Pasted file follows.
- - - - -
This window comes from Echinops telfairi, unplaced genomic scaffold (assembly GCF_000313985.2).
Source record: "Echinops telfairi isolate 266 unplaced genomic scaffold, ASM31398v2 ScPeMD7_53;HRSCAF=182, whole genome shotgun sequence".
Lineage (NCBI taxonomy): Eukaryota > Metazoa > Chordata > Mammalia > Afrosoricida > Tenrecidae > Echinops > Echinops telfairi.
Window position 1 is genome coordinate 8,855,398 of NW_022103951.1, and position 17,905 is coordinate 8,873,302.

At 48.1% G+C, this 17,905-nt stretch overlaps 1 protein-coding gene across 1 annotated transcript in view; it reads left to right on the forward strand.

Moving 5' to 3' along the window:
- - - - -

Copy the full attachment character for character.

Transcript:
This window comes from Echinops telfairi, unplaced genomic scaffold (assembly GCF_000313985.2).
Source record: "Echinops telfairi isolate 266 unplaced genomic scaffold, ASM31398v2 ScPeMD7_53;HRSCAF=182, whole genome shotgun sequence".
Lineage (NCBI taxonomy): Eukaryota > Metazoa > Chordata > Mammalia > Afrosoricida > Tenrecidae > Echinops > Echinops telfairi.
Window position 1 is genome coordinate 8,855,398 of NW_022103951.1, and position 17,905 is coordinate 8,873,302.

At 48.1% G+C, this 17,905-nt stretch overlaps 1 protein-coding gene across 1 annotated transcript in view; it reads left to right on the forward strand.

Moving 5' to 3' along the window: